The military life at the Virginia prep school has been a tough love experience for Speights, who admits that his grades needed a lot of work. It has been time well spent, though, because he's raised his GPA significantly.
"My grades have really improved a lot," he said. "I'm really proud of that. As soon as I came here they started working with me. They have tutors and they're real demanding. You can't take a day off from class. You have homework every day and if you don't do your homework, you'll fall way behind. I learned a lot by being up here. I feel like I got ready for college. I don't think Coach (Billy) Donovan will have to worry about me because I'll be in class and I'll get my work done in school."
His GPA has been raised high enough that it's no longer a question mark and he's only waiting for his ACT score to arrive. He took it recently and only needed one point to be fully qualified.
"I'm not going to say it hasn't been hard because it has," he said. "But I'm very confident that I've got the test score now. I know I did better this time than I did the time before and I only needed a point to qualify. I'll be there in June and I'll be ready to go."
At Hargrave, not only did he grow in maturity and his approach to academics, but he grew as a basketball player. He was at Admiral Farragut in St. Petersburg last year where he was the big fish in the little pond. At Hargrave, he had to earn every minute of his playing time because he was just one of ten players on the team that signed a Division I basketball scholarship.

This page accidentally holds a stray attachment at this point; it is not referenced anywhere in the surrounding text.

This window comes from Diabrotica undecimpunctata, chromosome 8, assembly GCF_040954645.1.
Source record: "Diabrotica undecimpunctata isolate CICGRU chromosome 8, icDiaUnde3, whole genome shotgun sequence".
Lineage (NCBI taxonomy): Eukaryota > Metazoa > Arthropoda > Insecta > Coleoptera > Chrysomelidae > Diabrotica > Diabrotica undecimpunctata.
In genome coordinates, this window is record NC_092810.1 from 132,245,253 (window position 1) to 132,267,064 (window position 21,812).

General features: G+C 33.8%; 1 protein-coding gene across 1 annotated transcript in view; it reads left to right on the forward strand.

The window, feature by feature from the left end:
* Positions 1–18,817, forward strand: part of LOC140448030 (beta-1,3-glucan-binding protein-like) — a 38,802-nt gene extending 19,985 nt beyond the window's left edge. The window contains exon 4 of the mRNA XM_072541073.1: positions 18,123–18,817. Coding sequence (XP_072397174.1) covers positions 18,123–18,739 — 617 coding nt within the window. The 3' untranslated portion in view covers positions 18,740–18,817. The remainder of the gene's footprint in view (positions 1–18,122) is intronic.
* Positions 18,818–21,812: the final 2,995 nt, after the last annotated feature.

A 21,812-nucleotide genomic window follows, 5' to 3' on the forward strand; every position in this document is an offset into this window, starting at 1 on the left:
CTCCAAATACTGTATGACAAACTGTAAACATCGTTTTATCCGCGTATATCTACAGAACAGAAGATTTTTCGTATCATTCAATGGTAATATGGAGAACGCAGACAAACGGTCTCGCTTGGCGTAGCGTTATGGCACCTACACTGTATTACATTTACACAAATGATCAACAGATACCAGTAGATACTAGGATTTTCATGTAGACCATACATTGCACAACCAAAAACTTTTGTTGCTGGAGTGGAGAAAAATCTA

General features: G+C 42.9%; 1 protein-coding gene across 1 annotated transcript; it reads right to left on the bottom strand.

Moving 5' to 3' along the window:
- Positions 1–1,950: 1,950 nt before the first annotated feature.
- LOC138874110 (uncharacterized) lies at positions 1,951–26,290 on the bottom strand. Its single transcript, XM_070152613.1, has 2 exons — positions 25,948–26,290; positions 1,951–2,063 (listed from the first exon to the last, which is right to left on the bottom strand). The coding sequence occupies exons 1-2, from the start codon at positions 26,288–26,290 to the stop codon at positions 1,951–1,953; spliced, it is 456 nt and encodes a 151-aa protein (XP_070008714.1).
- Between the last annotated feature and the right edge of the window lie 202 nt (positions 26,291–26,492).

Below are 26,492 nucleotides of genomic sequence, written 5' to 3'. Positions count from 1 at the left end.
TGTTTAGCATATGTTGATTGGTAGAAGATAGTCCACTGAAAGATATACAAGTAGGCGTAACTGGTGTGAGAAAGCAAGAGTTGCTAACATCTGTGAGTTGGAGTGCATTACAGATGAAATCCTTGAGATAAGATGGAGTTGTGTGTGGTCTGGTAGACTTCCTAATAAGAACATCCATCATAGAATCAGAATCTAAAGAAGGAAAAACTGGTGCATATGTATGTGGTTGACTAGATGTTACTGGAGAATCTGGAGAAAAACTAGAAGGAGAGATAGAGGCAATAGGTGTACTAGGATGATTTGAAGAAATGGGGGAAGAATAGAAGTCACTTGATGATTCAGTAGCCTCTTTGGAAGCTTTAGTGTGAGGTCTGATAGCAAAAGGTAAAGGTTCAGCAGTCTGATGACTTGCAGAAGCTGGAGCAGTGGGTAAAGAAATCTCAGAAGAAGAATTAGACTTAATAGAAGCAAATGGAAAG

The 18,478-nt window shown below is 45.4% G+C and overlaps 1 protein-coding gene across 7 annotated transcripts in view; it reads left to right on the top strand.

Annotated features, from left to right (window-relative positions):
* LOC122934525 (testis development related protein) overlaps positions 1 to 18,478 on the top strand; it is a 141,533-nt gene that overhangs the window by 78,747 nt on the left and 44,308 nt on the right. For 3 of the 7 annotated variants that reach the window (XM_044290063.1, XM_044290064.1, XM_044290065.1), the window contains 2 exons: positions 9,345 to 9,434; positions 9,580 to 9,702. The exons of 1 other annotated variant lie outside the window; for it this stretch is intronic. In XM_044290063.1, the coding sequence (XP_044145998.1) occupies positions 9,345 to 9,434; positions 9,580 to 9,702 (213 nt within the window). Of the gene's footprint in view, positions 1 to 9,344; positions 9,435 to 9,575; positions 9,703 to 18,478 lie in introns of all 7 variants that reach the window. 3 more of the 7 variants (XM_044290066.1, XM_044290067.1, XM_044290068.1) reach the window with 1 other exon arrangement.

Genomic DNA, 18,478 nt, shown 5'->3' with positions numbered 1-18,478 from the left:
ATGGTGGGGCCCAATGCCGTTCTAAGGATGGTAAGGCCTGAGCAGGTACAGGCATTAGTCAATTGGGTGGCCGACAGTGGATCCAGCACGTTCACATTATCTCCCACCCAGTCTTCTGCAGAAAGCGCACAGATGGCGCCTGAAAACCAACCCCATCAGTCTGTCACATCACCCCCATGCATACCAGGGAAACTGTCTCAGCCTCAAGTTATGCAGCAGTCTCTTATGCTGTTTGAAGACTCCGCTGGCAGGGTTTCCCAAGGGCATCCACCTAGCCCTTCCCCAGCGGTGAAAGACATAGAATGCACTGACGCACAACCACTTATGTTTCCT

He already had a strong inside presence but he feels he became a better rebounder and a more selective shot blocker on defense. Offensively, he expanded the range on his jump shot.
"I'm much better dribbling, I added a three-ball to my game and I'm better finishing around the basket, too," he said. "I've got a lot of confidence when I have the ball in my hands now."
Over the last year, he battled for playing time every day with 6-9 Vernon Macklin (Georgetown), 7-0 Jonathon Mandledove (UConn), 6-6 Tyler Smith (Iowa), 6-2 Armon Bassett (Indiana), 6-3 Stefan Welsh (Arkansas), 6-5 Asown Sayles (Ohio U), 6-6 James Eversley (Virginia Commonwealth), 6-3 Stephen Kendall (Richmond), and 6-1 Devan Carter (Elon). With that kind of talent available, Speights' 11 points and 10 rebounds per game are rather impressive.